Edible Landscaping as a Career?

entm(z7 ATL)November 28, 2010

Has anyone done edible landscaping for profit?

I am considering trying to start up a landscaping business specializing in edible plants. I think there is going to be a great need for it in the near term due to inflation.

Has anyone tried this idea? I read books from various authors describing edible plantings, but I cannot find anyone who is actually doing the installation for pay.

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Xtal(z8b Temple. TX)

I think you have a smashing idea. With a little study, you can become your local expert. I'm sure that garden clubs would love to have you to come speak to their groups. You might have to start off this way to get yourself known. Undoubtedly, there must be a radio call-in program on gardening in your area. You might want to get yourself booked. And, of course, if you had a website, that could be given out over the air. Then, the public could go check out your site and see your prices posted there. I'd plan on working my way up the ladder of success. Yes again because this will be something that will gain in popularity.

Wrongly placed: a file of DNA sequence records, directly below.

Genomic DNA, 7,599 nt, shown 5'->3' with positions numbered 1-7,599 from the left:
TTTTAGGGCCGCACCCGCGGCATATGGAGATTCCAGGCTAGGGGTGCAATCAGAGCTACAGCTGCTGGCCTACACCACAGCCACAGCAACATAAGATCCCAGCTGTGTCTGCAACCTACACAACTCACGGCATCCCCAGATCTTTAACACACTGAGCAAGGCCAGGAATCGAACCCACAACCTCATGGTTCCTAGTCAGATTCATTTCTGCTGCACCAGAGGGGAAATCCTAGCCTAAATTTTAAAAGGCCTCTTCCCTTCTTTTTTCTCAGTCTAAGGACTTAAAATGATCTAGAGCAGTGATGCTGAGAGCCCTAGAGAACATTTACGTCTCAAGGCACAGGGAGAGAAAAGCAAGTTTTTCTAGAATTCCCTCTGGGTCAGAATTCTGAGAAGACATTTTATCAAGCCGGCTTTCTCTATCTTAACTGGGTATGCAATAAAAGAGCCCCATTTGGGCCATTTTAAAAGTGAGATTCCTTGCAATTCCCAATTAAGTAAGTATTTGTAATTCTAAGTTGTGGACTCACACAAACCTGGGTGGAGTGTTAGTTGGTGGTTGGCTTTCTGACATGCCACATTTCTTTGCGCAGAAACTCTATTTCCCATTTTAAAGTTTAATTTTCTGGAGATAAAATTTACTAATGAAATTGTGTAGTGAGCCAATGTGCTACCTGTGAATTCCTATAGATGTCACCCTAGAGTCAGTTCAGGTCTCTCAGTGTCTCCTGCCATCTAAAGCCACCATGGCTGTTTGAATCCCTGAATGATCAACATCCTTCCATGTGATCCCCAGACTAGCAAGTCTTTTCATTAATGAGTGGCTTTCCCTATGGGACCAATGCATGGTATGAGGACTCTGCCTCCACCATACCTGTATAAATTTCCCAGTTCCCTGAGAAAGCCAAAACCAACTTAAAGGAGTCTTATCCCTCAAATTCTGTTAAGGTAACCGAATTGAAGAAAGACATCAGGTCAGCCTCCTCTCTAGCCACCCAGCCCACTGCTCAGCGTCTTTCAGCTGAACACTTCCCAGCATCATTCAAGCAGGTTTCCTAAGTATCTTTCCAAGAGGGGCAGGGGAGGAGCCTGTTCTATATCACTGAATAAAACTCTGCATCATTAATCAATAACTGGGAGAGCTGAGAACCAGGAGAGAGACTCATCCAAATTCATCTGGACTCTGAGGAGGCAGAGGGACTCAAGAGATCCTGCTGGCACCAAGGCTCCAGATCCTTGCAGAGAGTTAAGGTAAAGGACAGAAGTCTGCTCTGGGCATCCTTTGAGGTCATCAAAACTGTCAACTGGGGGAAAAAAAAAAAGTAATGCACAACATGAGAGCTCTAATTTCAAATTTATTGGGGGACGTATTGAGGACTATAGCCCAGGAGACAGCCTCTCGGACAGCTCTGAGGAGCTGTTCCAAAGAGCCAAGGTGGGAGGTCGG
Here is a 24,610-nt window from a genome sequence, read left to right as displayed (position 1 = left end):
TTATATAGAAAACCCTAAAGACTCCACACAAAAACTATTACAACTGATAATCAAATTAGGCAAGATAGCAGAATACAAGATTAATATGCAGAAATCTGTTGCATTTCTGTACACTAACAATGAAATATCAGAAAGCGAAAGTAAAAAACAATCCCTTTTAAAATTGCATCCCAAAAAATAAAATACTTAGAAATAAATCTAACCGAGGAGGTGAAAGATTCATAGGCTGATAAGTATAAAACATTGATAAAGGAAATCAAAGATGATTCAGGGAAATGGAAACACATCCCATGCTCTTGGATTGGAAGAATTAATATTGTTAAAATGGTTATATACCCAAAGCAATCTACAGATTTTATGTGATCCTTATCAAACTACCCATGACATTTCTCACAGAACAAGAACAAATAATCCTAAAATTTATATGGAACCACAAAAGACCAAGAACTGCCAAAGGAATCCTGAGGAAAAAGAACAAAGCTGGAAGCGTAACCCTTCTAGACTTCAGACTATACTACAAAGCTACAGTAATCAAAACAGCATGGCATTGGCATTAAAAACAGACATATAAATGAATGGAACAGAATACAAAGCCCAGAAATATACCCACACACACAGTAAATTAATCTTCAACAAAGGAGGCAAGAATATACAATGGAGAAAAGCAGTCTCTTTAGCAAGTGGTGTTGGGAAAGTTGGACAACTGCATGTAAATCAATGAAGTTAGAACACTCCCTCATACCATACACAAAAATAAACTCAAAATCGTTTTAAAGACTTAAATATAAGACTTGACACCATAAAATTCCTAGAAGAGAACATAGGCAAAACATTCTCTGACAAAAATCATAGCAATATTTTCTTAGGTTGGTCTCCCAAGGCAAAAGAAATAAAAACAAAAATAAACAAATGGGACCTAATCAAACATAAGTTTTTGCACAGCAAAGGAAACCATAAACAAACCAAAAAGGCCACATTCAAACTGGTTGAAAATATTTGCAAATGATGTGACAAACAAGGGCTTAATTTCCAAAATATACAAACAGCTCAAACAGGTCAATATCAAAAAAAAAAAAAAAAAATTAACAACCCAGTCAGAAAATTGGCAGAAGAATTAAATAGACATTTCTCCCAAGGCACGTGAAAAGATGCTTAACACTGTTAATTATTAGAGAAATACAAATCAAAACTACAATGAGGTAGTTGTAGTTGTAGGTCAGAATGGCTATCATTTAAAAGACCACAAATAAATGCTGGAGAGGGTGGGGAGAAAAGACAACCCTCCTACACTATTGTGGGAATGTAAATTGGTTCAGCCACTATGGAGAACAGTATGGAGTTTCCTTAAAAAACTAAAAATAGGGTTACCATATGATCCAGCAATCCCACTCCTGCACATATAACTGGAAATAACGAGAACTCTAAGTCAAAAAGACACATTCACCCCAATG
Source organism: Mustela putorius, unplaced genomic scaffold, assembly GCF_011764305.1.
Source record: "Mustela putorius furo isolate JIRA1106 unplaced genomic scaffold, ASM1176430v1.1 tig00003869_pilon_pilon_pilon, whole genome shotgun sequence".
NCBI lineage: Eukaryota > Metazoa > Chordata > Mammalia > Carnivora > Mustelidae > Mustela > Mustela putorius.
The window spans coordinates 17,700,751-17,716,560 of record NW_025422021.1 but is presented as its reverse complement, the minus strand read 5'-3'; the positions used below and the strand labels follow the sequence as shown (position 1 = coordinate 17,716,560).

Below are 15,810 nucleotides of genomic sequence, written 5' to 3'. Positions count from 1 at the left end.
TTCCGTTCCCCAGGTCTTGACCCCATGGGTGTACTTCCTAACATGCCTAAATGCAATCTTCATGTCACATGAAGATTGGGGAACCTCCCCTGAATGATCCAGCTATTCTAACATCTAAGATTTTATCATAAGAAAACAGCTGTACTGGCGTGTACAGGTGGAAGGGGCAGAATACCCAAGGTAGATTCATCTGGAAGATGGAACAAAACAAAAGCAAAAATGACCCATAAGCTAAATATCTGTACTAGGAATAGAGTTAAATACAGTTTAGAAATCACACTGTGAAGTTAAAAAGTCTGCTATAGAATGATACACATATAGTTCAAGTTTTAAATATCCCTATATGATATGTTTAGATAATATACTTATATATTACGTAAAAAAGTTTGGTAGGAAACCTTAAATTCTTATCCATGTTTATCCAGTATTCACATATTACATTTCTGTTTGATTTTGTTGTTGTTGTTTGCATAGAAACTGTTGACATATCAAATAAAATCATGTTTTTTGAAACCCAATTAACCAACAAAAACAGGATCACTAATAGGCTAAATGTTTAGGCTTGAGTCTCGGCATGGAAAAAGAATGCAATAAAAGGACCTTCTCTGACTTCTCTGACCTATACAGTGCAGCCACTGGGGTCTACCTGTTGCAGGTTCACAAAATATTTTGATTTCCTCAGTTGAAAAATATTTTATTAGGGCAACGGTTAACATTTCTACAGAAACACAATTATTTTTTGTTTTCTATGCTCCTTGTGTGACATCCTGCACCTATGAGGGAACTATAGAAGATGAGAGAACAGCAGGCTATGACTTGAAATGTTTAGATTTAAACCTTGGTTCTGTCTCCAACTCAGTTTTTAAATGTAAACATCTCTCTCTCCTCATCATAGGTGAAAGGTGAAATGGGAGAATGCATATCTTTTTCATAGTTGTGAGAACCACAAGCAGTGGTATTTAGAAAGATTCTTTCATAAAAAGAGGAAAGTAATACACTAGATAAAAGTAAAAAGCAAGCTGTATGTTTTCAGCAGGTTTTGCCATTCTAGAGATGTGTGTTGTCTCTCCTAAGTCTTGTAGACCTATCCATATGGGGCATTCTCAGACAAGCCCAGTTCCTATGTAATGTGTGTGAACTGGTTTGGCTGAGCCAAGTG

Good luck!

    Bookmark   December 10, 2010 at 12:05AM
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Someone actually put flyers in mailboxes this past spring in my neighborhood, offering to do this. They would install a small garden and maintain it for $1,000 for the season. By small, I mean small -- I believe the size quoted was something like 10 x 12. There was sort of a list of things you could select to grow. The flyer also mentioned other services they could do, like design, orchard care, etc.

I kind of laughed and wondered why they bothered to put one in my mailbox -- I think they could have easily seen the roughly an acre of actual garden beds I have on my 2 acre parcel, not to mention the hundred fruit and nut trees, the greenhouses, the bird pens, and the beehives. But, ok, gotta give them credit for trying. Probably wasn't the actual landscaper doing the mailbox stuffing, anyway.

    Bookmark   December 12, 2010 at 8:41AM
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Where are you located?